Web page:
HISTORY

How it all started...

In 1955,  Robert Goddard Sr. left his homeland in rural Nebraska, USA with his wife and seven children.
He could not get Paraguay off his mind after hearing about First Nations people groups with little or no access to the Gospel. His life had a direct impact on six First Nations groups, including the hostile Ayore of the Chaco region.

Only a decade after first arriving to Paraguay, two of his sons returned to Paraguay with their families. From their efforts, they were able to see churches planted among three ethnic groups.

THE STORY DOESN'T END HERE.

Expanding the vision...

Five of the grandchildren caught the vision and are today serving faithfully in their respective areas of calling.

John Windler married Barbara Goddard, one of the 5 grandchildren. They have had the joy of seeing many Pai Tavytera come to know Christ through their ministry and walking in obedience to God’s Word.
Mike Goddard married Trisha Jennett, a missionary kid from the USA. They have had the honor of working alongside both Latin and First Nations leaders to mobilize and equip the existing church to take the church where it is not.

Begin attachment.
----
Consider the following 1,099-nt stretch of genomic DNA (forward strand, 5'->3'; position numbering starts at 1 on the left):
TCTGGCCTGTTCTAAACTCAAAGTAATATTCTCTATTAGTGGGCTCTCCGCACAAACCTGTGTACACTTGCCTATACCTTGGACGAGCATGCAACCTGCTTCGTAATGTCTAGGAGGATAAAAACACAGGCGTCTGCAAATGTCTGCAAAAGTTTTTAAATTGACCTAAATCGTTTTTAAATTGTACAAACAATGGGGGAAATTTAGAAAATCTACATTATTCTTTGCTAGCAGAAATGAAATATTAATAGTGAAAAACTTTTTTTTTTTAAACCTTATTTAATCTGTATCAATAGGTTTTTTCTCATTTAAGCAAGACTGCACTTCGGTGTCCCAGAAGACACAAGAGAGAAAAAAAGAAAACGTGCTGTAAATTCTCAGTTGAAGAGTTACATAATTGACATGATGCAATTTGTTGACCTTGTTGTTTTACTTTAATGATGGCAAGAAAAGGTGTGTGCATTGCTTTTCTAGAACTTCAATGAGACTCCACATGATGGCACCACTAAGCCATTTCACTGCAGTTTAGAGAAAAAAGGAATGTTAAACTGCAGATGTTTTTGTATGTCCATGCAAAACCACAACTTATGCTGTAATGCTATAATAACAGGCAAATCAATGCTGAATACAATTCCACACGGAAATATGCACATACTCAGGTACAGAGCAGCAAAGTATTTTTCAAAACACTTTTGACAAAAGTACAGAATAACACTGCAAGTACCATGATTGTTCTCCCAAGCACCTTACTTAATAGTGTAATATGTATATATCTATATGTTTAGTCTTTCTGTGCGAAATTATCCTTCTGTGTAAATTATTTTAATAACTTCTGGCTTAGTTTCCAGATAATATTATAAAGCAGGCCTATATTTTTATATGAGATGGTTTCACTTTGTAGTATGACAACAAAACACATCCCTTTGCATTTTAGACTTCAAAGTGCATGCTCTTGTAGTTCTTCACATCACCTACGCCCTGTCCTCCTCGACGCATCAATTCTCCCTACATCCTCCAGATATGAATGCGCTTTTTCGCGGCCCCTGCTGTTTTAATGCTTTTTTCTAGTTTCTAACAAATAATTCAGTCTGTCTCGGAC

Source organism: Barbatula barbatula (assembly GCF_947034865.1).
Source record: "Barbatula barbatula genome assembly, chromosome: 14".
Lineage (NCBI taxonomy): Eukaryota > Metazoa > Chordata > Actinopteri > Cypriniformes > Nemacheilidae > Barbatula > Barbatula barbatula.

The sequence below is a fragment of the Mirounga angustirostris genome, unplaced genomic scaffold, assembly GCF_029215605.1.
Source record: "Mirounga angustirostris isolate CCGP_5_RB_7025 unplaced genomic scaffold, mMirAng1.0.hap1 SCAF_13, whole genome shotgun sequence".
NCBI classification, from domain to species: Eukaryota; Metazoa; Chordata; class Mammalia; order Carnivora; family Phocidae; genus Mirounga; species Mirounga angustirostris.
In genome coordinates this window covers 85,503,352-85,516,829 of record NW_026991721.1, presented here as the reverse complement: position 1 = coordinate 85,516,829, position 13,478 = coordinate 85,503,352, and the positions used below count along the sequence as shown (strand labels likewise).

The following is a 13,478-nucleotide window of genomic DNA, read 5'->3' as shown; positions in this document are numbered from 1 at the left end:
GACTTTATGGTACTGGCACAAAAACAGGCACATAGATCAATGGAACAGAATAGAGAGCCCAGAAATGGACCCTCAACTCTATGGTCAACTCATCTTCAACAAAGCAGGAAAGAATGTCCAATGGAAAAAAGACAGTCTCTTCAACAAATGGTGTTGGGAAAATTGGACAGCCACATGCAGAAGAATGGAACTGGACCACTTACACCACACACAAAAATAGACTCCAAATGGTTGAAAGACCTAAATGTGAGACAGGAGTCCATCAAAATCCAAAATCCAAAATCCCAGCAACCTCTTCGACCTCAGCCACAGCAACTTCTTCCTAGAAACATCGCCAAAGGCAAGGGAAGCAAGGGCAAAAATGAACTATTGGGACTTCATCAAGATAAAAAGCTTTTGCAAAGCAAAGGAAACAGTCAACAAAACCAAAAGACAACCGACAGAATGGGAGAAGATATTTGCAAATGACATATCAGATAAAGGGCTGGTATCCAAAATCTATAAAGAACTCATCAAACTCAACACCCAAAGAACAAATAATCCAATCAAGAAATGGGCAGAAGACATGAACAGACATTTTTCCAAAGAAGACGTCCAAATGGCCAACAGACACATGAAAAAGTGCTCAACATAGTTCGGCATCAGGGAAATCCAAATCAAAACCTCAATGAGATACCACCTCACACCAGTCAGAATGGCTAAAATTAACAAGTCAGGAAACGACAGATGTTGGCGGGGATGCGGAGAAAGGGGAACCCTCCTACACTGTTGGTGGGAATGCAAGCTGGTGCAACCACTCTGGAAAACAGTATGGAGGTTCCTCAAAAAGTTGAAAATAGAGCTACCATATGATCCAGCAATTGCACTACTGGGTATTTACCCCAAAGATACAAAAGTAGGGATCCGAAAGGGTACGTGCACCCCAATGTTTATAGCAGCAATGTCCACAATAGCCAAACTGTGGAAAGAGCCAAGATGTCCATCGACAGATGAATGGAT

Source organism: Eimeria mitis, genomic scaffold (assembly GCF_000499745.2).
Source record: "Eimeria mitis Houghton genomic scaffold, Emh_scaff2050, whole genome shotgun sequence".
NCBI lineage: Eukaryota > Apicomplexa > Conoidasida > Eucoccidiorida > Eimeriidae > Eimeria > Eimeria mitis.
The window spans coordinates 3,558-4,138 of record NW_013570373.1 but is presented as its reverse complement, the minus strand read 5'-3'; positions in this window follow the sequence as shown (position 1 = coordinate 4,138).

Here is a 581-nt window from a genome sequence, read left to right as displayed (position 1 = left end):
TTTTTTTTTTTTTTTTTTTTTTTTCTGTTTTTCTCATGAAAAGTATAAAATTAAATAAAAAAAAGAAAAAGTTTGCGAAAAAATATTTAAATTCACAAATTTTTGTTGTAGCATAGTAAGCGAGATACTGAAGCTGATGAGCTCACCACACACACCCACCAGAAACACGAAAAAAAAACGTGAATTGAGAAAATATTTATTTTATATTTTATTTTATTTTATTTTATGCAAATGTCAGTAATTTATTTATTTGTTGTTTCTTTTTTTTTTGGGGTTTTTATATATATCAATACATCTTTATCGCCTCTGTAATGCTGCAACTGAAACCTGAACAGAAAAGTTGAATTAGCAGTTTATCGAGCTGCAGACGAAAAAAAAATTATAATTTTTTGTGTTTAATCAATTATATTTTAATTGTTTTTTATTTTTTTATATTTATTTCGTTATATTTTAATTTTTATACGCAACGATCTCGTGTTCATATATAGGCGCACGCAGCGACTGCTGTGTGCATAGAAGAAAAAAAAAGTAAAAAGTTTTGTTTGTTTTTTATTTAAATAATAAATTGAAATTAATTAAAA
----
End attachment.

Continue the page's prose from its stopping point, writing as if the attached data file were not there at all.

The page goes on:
Together, the Windlers and the Goddards shared a commitment to partner with local churches, organizations, and individuals  as they train, equip and mobilize disciples of Jesus Christ to reach the unreached with the Gospel.

On December 12, 2016, Partners for Paraguay Inc. was incorporated in the United States.

About Paraguay

Paraguay, located in the heart of South America, is landlocked by Argentina, Bolivia, and Brazil. It is the home to almost 7 million people with very diverse, ethnic backgrounds. 
There are 19 First Nations groups, each with their distinct language and culture. The dominant population consists of the Paraguayan mestizo and immigrants from Europe, East Asia, North America, Brazil, and more recently, Arab countries, each with their own language, culture, and  beliefs.  
Spanish and Guarani are the national languages of Paraguay,  both  used interchangeably, though linguistically unrelated. The city Paraguayan tends to only speak Spanish,  while rural farmers may only speak Guarani. 
Paraguay is considered one of the least evangelized countries in South America, which is of deep concern to both the Association of Evangelical Churches and Association of Evangelical Pastors of Paraguay.